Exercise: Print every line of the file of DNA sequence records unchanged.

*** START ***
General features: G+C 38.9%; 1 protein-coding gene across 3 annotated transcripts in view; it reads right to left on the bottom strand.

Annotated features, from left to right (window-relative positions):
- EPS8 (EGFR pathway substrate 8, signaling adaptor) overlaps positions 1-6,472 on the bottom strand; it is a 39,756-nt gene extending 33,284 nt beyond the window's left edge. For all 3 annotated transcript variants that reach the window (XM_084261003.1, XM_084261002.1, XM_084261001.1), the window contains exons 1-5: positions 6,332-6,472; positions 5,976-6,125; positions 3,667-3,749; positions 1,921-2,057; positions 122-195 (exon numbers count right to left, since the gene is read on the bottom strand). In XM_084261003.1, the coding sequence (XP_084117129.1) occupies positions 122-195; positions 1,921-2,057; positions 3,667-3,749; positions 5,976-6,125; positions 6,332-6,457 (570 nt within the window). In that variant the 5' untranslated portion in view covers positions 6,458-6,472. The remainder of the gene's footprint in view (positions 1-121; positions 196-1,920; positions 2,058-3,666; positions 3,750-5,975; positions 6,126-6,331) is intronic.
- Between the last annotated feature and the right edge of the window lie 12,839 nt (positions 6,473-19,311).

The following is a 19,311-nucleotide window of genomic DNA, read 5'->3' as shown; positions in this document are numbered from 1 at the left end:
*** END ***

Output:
General features: G+C 38.9%; 1 protein-coding gene across 3 annotated transcripts in view; it reads right to left on the bottom strand.

Annotated features, from left to right (window-relative positions):
- EPS8 (EGFR pathway substrate 8, signaling adaptor) overlaps positions 1-6,472 on the bottom strand; it is a 39,756-nt gene extending 33,284 nt beyond the window's left edge. For all 3 annotated transcript variants that reach the window (XM_084261003.1, XM_084261002.1, XM_084261001.1), the window contains exons 1-5: positions 6,332-6,472; positions 5,976-6,125; positions 3,667-3,749; positions 1,921-2,057; positions 122-195 (exon numbers count right to left, since the gene is read on the bottom strand). In XM_084261003.1, the coding sequence (XP_084117129.1) occupies positions 122-195; positions 1,921-2,057; positions 3,667-3,749; positions 5,976-6,125; positions 6,332-6,457 (570 nt within the window). In that variant the 5' untranslated portion in view covers positions 6,458-6,472. The remainder of the gene's footprint in view (positions 1-121; positions 196-1,920; positions 2,058-3,666; positions 3,750-5,975; positions 6,126-6,331) is intronic.
- Between the last annotated feature and the right edge of the window lie 12,839 nt (positions 6,473-19,311).

The following is a 19,311-nucleotide window of genomic DNA, read 5'->3' as shown; positions in this document are numbered from 1 at the left end: